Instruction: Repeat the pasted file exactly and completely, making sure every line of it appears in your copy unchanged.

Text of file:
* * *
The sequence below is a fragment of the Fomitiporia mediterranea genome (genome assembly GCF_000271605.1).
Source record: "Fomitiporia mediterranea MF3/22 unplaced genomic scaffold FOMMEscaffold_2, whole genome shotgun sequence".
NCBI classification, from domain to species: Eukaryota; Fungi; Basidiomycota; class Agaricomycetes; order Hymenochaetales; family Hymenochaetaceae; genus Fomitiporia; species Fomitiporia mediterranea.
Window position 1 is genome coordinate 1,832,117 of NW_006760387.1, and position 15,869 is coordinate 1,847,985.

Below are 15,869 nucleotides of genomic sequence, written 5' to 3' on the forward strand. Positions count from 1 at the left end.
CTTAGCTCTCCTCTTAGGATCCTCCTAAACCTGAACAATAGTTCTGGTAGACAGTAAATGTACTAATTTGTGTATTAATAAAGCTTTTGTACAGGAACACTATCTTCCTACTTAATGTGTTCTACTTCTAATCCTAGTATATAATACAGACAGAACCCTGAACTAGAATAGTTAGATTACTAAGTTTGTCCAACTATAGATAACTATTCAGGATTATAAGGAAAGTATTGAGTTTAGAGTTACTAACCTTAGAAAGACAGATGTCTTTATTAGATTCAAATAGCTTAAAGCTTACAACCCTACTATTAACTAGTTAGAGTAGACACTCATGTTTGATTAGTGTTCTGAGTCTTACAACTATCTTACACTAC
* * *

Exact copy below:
The sequence below is a fragment of the Fomitiporia mediterranea genome (genome assembly GCF_000271605.1).
Source record: "Fomitiporia mediterranea MF3/22 unplaced genomic scaffold FOMMEscaffold_2, whole genome shotgun sequence".
NCBI classification, from domain to species: Eukaryota; Fungi; Basidiomycota; class Agaricomycetes; order Hymenochaetales; family Hymenochaetaceae; genus Fomitiporia; species Fomitiporia mediterranea.
Window position 1 is genome coordinate 1,832,117 of NW_006760387.1, and position 15,869 is coordinate 1,847,985.

Below are 15,869 nucleotides of genomic sequence, written 5' to 3' on the forward strand. Positions count from 1 at the left end.
CTTAGCTCTCCTCTTAGGATCCTCCTAAACCTGAACAATAGTTCTGGTAGACAGTAAATGTACTAATTTGTGTATTAATAAAGCTTTTGTACAGGAACACTATCTTCCTACTTAATGTGTTCTACTTCTAATCCTAGTATATAATACAGACAGAACCCTGAACTAGAATAGTTAGATTACTAAGTTTGTCCAACTATAGATAACTATTCAGGATTATAAGGAAAGTATTGAGTTTAGAGTTACTAACCTTAGAAAGACAGATGTCTTTATTAGATTCAAATAGCTTAAAGCTTACAACCCTACTATTAACTAGTTAGAGTAGACACTCATGTTTGATTAGTGTTCTGAGTCTTACAACTATCTTACACTAC